The offseason is inevitably a period of projection and speculation, which makes it the ideal time to ponder the hypotheticals that the Pittsburgh Steelers will face over the course of the next year, whether it is addressing free agency, the draft, performance on the field, or some more ephemeral topic.
That is what I will look to address in our Buy or Sell series. In each installment, I will introduce a topic statement and weigh some of the arguments for either buying it (meaning that you agree with it or expect it to be true) or selling it (meaning you disagree with it or expect it to be false).
The range of topics will be intentionally wide, from the general to the specific, from the immediate to that in the far future. And as we all tend to have an opinion on just about everything, I invite you to share your own each morning on the topic statement of the day.
Topic Statement: Devin Bush will have success replicating his takeaway ability from the early portion of his rookie season.
Explanation: Even though he was very highly-regarded as a draft prospect, one thing that Devin Bush did not do in college was produce a lot of the moments we conventionally have come to call ‘splash plays’ namely takeaways. In fact, over the span of three seasons at Michigan, he had just one. after recording six in the first half of his rookie season, he only forced one fumble in the second half of the year.
The timeline in which the takeaways occurred is less significant than the reality of their occurrence. The pure fact is that Bush recorded six takeaways in 2019, which was among the most by any defensive player in the NFL. And he did that on a defense that, amazingly enough, produced three other players who also recorded at least six takeaways, so he was in fact competing for those numbers.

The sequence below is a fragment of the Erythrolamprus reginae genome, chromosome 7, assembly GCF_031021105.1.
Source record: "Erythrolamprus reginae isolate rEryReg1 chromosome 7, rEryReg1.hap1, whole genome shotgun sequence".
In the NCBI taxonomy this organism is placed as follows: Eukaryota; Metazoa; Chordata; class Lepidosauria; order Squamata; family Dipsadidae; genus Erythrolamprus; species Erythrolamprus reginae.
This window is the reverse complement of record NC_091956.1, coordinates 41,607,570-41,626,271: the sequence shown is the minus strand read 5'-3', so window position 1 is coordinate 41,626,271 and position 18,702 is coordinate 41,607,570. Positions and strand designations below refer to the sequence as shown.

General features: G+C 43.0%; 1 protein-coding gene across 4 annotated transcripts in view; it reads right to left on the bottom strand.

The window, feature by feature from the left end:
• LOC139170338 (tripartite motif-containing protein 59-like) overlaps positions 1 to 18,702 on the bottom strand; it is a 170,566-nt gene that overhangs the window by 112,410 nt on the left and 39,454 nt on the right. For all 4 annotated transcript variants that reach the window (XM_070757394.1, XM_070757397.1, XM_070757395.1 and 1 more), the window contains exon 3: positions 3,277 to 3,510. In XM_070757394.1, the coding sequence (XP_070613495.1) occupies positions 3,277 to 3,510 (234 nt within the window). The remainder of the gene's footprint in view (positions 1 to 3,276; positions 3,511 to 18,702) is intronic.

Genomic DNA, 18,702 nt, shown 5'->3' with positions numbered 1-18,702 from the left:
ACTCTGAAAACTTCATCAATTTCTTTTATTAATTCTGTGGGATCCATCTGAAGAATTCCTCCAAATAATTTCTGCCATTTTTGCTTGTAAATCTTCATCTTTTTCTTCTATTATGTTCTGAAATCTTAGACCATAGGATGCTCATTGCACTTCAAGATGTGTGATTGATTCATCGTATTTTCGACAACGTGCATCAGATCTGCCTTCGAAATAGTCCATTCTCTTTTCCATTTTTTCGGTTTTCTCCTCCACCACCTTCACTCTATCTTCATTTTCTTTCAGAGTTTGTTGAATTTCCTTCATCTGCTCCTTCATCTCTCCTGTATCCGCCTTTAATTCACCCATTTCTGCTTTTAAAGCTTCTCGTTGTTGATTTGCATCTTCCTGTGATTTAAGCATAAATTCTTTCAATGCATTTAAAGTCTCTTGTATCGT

A lack of turnovers does not demand the lack of ability to produce them. We know Bush is capable of catching footballs and knocking them out. We’ve seen him do it, and he will only be better-equipped to do so in 2020 with a full year under his belt. He has the speed, power, and instincts to make plays on the ball, whether it’s in the air, on the ground, or in the arms of a ball-carrier.
First and foremost, four of Bush’s takeaways were fumble recoveries. This is one of the least predictive and consistent statistics there is, because, by and large, it means little else than that he was in the right place at the right time. That’s nice to have, but we’re not talking about Ed Reed here.
As far as his interceptions go, one was off of a deflection, and the other, I’m still not convinced actually was successfully intercepted. This also came on a pass that was originally nearly caught by the tight end.
If you actually look at the quality of Bush’s takeaways and attempt to grade them, overall, I think the majority of them would rank relatively low on the ‘ability’ meter that it took to record them. The odds of his being replicable are not in his favor, and his history doesn’t suggest it will carry over either.